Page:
Dr Yashica Khalawan, a general practitioner, debunks several immune boosting myths and clarifies the facts.
Immune boosting has been a trending topic since the start of the COVID-19 pandemic. However, the concept of immune boosting is scientifically misleading and often used to market unproven products and therapies. There is currently no evidence that any product or practice will contribute to enhanced “immune boosting” protection against COVID-19
The following are two common myths regarding immune boosting:
Myth: The more active your immune system is, the healthier you are.
Fact: A hyperactive immune response is responsible for allergic reactions to ordinary non-toxic substances. It also underlies several major diseases, including diabetes, lupus and rheumatoid arthritis.
Myth: Receiving more than the recommended dietary allowance of a vitamin or mineral will improve your immune system.
Fact: There is no evidence that taking extra amounts of any vitamin will improve your immune system or protect you if you don’t have a micronutrient deficiency.
What we do know is several mineral and vitamins have antioxidant, immunomodulatory and antimicrobial roles which could be helpful for the immune response against the COVID-19 virus.
A well-balanced diet ensures intake of these nutrients. Feed yourself and your family lots of fresh fruits and vegetables and avoid highly processed foods.
Zinc, vitamin C and vitamin D stand out for having immunomodulatory function and play vital roles in preserving physical tissue barriers in the skin and mucous membranes.
Here are foods to incorporate in your diet to help boost these elements:
Zinc: legumes (chickpeas), seeds, nuts, dairy, eggs, whole grains, dark chocolate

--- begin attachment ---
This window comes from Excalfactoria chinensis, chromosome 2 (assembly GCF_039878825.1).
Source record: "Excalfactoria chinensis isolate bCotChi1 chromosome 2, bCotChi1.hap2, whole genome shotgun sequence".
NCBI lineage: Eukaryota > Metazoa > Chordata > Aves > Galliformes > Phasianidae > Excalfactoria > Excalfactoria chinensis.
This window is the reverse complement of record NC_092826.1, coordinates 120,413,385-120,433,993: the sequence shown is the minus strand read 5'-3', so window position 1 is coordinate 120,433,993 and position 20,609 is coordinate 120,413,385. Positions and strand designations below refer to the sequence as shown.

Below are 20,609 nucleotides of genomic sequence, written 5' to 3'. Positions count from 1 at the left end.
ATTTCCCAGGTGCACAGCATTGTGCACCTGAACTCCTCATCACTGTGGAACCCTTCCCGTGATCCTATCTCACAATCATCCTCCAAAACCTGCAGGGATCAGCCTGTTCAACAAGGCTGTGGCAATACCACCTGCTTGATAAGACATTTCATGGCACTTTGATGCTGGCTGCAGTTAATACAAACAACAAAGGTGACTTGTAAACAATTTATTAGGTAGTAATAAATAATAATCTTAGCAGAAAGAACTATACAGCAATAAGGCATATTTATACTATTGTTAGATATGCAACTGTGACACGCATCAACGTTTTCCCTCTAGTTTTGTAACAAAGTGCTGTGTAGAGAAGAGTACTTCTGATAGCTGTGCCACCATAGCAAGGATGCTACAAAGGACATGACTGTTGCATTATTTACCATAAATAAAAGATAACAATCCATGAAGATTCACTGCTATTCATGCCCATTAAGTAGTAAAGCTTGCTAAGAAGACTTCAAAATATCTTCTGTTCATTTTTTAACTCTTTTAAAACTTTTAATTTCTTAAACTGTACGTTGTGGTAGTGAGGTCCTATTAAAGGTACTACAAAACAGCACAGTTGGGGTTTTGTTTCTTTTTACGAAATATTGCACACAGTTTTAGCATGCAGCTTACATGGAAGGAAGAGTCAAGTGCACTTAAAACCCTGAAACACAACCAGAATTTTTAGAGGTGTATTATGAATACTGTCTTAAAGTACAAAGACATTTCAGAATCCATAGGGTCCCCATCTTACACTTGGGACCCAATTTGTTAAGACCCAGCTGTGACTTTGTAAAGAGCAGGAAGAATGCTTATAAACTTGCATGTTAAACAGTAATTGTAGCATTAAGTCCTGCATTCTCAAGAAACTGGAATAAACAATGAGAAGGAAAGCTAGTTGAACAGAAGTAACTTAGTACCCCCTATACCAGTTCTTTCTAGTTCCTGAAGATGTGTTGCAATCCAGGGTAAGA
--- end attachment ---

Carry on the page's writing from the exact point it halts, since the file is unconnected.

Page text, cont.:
Vitamin C: citric fruits, peppers, strawberries, black currents, broccoli, Brussel sprouts, spinach, and kale.
Vitamin D: sunlight exposure, salmon (Omega 3’s), sardines, cod liver oil, tuna, egg yolks, mushrooms and fortified foods.
An elevated blood glucose level is a strong predictor of severity of illness and mortality in patients infected with COVID-19. Poorly controlled diabetes mellitus is expected to predispose to infection and a more adverse outcome with increased complications in persons exposed to COVID-19.
Keeping stress levels down and getting enough sleep can be challenging during the pandemic, however, this can also impair the immune system. Ensure you are remaining physically active and practice sleep hygiene, aim to get seven to nine hours of sleep a night.
Despite all the current challenges we face, focus on making healthy choices daily, keep your blood glucose levels stable and follow the preventative measures to keep you and your family healthy and safe.
Dr Yashica Khalawan MBCHB(UKZN), Adv dip in Aesthetic Medicine(FPD) has over six years’ experience as a general practitioner. Having worked in a non-surgical aesthetic practice for the past three years, she is now completing her post graduate diploma in dermatology through the University or Plymouth(UK).
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